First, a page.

Under the terms of the Amended Credit Agreement, the Company has agreed to certain affirmative and negative covenants customary in similar asset-based lending facilities.  In the event the Company’s excess availability under the borrowing base formula under the Amended Credit Agreement falls below $100 million for three consecutive business days, among other things, the Company must maintain a fixed charge coverage ratio of not less than 1.1 to 1.0 until the excess availability is greater than $100 million for 30 consecutive days.  As of June 30, 2009, excess availability was greater than $100 million.  The Company is also required to maintain cash and cash equivalents in the U.S. of at least $250 million.  The negative covenants limit, under certain circumstances, among other things, the Company’s ability to incur additional debt or liens, make certain investments, make shareholder distributions or prepay debt, except as permitted under the terms of the Amended Credit Agreement.  The Company was in compliance with all covenants under the Amended Credit Agreement as of June 30, 2009.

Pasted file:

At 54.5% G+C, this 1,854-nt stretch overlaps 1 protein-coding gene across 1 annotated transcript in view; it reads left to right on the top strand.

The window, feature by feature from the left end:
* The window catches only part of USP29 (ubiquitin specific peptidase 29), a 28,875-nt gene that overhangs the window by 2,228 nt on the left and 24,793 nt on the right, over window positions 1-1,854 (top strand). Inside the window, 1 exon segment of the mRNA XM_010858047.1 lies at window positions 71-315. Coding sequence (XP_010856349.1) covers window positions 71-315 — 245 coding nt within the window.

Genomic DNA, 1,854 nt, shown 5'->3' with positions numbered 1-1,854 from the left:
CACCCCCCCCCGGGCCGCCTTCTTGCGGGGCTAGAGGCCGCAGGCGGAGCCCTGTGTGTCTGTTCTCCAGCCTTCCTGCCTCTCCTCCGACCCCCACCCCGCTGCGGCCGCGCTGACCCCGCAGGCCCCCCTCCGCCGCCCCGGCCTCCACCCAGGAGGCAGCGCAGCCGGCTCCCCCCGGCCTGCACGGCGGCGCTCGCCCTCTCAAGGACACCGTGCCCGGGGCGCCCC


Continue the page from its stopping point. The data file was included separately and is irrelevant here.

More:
The Amended Credit Agreement contains customary events of default, including without limitation, payment defaults (subject to grace and cure periods in certain circumstances), breach of representations and warranties, breach of covenants (subject to grace and cure periods in certain circumstances), bankruptcy events, ERISA events, cross defaults to certain other indebtedness, certain judgment defaults and change of control. If an event of default occurs and is continuing, the Lenders may decline to provide additional advances, impose a default rate of interest, declare all amounts outstanding under the Amended Credit Agreement immediately due and payable, and require cash collateralization or similar arrangements for outstanding letters of credit.